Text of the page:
1. Facebook falters: Shares in Facebook are down about 3% in extended trading after weekend revelations about a data controversy prompted renewed scrutiny of the social media giant.
Concerns have grown about how Facebook user data was used to reach voters ahead of the 2016 US presidential election.
Christopher Wylie, who co-founded and previously worked for Cambridge Analytica, said he harvested data from millions of Facebook users that "allowed us to move into the hearts and minds of American voters in a way that had never been done before."
Cambridge Analytica is a controversial data firm that worked for Donald Trump's presidential campaign.
Facebook has suspended Cambridge Analytica and Wylie from its platform and is conducting a review after reports that Cambridge Analytica gained access to information about 50 million Facebook users in violation of its policies.
2. Tariffs and the G20: Frictions over global trade loom over the G20 meeting of major world economies, which begins Monday in Buenos Aires.
Trump's plan to impose tariffs on steel and aluminum sent a tremor through global markets and angered US trade partners, who said they aren't afraid to retaliate. The administration has offered exemptions to Canada and Mexico. It's unclear whether other countries will be spared.
"This is a very significant moment in the G20 and elsewhere," said Edward Alden, a senior fellow at the Council on Foreign Relations. "The US is trying to force a change in its trading relationships with the world, and every country in the G20 is going to have to decide how to respond to that."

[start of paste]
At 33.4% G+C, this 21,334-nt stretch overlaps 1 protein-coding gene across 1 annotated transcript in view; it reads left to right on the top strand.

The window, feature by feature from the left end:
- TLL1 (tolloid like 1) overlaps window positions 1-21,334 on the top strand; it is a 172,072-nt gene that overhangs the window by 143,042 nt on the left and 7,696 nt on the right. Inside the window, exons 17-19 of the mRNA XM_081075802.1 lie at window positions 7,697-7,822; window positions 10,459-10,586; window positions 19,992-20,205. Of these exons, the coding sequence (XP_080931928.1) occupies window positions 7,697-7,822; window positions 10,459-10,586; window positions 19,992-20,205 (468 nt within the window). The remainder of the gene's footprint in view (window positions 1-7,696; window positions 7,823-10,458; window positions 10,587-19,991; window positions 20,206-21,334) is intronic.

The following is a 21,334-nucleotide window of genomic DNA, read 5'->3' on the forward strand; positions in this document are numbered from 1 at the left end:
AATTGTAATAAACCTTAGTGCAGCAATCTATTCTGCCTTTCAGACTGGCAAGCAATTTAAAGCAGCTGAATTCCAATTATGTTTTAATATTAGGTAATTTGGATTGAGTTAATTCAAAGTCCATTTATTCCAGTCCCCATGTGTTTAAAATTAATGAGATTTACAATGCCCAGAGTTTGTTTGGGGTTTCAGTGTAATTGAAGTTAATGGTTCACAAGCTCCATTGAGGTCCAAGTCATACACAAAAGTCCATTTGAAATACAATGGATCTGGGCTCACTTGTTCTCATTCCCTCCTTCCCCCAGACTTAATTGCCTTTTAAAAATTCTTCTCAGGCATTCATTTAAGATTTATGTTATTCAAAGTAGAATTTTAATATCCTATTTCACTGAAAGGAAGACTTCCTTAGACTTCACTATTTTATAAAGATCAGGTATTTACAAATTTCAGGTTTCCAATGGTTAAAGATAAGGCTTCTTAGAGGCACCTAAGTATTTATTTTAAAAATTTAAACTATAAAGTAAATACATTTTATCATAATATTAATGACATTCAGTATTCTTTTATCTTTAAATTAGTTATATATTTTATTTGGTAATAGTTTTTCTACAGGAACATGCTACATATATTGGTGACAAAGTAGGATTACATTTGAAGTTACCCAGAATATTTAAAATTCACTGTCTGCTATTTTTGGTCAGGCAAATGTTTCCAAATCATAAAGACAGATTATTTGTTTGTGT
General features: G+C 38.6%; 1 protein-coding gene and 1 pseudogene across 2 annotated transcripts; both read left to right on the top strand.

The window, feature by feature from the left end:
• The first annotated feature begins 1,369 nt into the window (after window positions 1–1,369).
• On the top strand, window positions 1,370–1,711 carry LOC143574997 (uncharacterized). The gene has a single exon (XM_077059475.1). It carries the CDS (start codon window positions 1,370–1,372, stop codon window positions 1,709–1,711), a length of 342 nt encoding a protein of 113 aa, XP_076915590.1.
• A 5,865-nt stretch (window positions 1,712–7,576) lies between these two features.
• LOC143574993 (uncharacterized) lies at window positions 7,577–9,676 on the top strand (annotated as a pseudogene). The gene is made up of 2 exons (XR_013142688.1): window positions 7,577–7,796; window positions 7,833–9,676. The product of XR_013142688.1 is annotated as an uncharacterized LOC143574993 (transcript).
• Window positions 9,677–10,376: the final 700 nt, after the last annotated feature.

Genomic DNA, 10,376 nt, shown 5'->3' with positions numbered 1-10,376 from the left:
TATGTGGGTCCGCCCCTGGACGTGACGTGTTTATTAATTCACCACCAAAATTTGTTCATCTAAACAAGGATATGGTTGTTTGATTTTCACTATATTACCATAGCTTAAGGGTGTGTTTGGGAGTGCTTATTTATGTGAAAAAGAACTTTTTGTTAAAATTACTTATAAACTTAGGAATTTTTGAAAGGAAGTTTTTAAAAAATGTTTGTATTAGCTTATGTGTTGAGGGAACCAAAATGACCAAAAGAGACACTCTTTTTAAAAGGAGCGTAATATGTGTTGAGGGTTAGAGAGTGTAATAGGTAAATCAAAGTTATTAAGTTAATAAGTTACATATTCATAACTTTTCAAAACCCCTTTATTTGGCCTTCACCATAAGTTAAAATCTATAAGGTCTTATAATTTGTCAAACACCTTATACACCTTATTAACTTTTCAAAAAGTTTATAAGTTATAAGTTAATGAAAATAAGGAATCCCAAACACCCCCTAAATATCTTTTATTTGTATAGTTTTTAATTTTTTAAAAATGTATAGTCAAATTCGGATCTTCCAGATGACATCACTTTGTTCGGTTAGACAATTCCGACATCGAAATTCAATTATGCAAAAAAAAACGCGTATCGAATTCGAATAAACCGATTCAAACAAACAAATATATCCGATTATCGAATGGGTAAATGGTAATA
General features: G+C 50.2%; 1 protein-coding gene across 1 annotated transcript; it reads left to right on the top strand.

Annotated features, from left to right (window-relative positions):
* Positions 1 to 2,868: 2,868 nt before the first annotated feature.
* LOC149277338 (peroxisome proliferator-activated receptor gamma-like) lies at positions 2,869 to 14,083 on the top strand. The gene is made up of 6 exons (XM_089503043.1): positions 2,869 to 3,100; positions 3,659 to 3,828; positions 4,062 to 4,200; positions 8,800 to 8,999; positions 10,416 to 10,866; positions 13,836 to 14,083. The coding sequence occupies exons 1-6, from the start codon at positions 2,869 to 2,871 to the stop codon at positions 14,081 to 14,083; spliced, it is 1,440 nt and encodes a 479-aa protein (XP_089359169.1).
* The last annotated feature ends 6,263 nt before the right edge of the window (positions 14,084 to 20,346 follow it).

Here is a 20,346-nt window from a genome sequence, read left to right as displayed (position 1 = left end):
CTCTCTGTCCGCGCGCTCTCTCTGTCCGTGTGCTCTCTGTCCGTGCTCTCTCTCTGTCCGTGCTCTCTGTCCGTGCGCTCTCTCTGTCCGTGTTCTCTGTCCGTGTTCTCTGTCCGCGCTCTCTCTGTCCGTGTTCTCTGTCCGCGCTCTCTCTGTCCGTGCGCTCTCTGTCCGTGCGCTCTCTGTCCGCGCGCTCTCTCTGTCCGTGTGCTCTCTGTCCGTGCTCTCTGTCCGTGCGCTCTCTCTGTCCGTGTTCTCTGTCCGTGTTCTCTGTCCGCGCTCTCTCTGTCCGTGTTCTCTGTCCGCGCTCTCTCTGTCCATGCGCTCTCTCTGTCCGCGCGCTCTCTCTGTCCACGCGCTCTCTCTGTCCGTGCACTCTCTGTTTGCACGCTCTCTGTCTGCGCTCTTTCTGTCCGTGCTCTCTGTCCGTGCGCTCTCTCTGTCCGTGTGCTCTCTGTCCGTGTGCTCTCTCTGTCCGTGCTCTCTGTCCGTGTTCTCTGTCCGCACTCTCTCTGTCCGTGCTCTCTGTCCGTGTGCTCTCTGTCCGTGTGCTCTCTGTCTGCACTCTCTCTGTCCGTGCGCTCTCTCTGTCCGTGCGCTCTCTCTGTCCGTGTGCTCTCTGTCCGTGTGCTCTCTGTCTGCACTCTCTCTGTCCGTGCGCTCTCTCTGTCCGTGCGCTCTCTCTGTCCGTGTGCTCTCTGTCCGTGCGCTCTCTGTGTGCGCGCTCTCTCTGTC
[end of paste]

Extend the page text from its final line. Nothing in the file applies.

3. Putin wins again: President Vladimir Putin won a landslide victory in Sunday's election, according to Russian state television quoting Russian Central Election Commission data.
Putin was widely expected to win. His fiercest opponent, Alexei Navalny, was barred from the race.
"To the surprise of no one, Russian President Putin was re-elected over the weekend. This suggests Russian policies carry on, and foreign governments' policies towards Russia carry on. There is nothing here to change market expectations," said Paul Donovan, global chief economist at UBS Wealth Management.
Putin is now starting a new 6-year term, the last he can serve according to the Russian constitution.
4. China's central bank gets a new boss: There's a new leader at China's powerful central bank.
China's parliament confirmed Monday that deputy governor Yi Gang has been promoted to the top job at the People's Bank of China. He replaces veteran governor Zhou Xiaochuan, who is retiring after leading China's central bank for more than 15 years.
Yi is a US-educated economist who speaks English fluently. He has been deputy governor of the central bank for the last decade. He begins his first five-year term at the central bank immediately.
5. Global market overview: There's a fair bit of negativity in the markets right now.
US stock futures are declining. Facebook is one of the main losers on Monday morning.
Meanwhile, shares in Barclays are up about 4% in London after the British bank reported that the fund run by activist investor Edward Bramson had acquired a 5.2% stake.
6. Coming this week:
Monday - Oracle earnings; G20 meeting starts
Tuesday - FedEx earnings
Wednesday - General Mills earnings; AT&T trial opening statements; Jerome Powell has his first press conference on interest rates as chairman of the Federal Reserve
Thursday - Darden, Nike earnings
- Facebook controversy; G20 tensions; Activist at Barclays
- Kremlin confirms Trump-Putin G20 meet amid Russia-Ukraine tensions
- Whistleblower 'mistakes' cost Barclays CEO $1.5 million
- Barclays faces new charge over 2008 Qatar rescue
- Barclays to pay $2 billion over toxic pre-crisis mortgages
- Barclays CEO fined in UK over whistleblower scandal
- Barclays app stops you spending on the wrong stuff
- Mark Zuckerberg disavows controversial Facebook memo
- Mark Zuckerberg addresses Facebook concerns of Myanmar activists
- Should children be activists?